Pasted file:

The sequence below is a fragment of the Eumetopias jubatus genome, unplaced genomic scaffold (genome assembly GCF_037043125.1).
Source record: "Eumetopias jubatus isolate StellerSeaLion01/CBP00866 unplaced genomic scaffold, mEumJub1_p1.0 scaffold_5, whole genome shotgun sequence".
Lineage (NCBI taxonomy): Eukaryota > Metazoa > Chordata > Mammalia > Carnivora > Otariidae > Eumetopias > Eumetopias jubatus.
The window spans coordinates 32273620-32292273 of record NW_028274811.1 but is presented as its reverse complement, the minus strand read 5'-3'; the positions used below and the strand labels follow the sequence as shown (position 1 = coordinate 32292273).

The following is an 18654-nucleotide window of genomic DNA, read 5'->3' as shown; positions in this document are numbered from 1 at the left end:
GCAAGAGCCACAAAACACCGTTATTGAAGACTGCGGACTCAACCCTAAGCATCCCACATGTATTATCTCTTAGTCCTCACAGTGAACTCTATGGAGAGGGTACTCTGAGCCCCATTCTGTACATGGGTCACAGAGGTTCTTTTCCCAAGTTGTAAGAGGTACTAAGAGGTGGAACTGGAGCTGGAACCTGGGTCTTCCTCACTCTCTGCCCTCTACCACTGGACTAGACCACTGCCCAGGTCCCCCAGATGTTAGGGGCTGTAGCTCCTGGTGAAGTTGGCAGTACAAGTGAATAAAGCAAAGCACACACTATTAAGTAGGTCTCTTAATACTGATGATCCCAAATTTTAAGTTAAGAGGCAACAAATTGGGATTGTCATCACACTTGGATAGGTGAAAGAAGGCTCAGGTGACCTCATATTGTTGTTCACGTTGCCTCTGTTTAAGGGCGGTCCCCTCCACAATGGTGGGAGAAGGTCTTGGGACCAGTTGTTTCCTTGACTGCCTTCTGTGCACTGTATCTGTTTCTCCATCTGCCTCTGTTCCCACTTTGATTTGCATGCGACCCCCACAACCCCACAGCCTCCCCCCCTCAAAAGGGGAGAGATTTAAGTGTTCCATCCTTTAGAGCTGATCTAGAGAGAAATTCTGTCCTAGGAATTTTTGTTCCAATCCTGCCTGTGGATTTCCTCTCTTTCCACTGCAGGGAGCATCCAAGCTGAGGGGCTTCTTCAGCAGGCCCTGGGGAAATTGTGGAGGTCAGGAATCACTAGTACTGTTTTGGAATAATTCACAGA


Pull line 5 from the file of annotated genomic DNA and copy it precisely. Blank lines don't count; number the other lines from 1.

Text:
The following is an 18654-nucleotide window of genomic DNA, read 5'->3' as shown; positions in this document are numbered from 1 at the left end: